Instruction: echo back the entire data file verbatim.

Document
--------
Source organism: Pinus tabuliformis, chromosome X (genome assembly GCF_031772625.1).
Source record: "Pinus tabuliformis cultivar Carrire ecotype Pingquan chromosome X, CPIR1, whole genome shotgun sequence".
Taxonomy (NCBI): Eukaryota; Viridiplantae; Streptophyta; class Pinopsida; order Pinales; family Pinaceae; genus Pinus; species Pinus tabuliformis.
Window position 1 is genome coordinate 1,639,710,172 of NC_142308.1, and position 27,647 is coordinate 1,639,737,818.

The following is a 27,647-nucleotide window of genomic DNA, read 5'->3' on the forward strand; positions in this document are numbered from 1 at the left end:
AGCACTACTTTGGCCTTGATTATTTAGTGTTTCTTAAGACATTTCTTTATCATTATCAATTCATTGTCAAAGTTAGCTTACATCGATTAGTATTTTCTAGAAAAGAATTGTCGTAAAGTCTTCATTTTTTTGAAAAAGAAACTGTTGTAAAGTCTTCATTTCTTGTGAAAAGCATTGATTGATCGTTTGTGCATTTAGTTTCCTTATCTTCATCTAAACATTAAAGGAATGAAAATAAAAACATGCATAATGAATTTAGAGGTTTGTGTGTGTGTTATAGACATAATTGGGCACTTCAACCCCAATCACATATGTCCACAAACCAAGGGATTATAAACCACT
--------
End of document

Source organism: Pinus tabuliformis, chromosome X (genome assembly GCF_031772625.1).
Source record: "Pinus tabuliformis cultivar Carrire ecotype Pingquan chromosome X, CPIR1, whole genome shotgun sequence".
Taxonomy (NCBI): Eukaryota; Viridiplantae; Streptophyta; class Pinopsida; order Pinales; family Pinaceae; genus Pinus; species Pinus tabuliformis.
Window position 1 is genome coordinate 1,639,710,172 of NC_142308.1, and position 27,647 is coordinate 1,639,737,818.

The following is a 27,647-nucleotide window of genomic DNA, read 5'->3' on the forward strand; positions in this document are numbered from 1 at the left end:
AGCACTACTTTGGCCTTGATTATTTAGTGTTTCTTAAGACATTTCTTTATCATTATCAATTCATTGTCAAAGTTAGCTTACATCGATTAGTATTTTCTAGAAAAGAATTGTCGTAAAGTCTTCATTTTTTTGAAAAAGAAACTGTTGTAAAGTCTTCATTTCTTGTGAAAAGCATTGATTGATCGTTTGTGCATTTAGTTTCCTTATCTTCATCTAAACATTAAAGGAATGAAAATAAAAACATGCATAATGAATTTAGAGGTTTGTGTGTGTGTTATAGACATAATTGGGCACTTCAACCCCAATCACATATGTCCACAAACCAAGGGATTATAAACCACT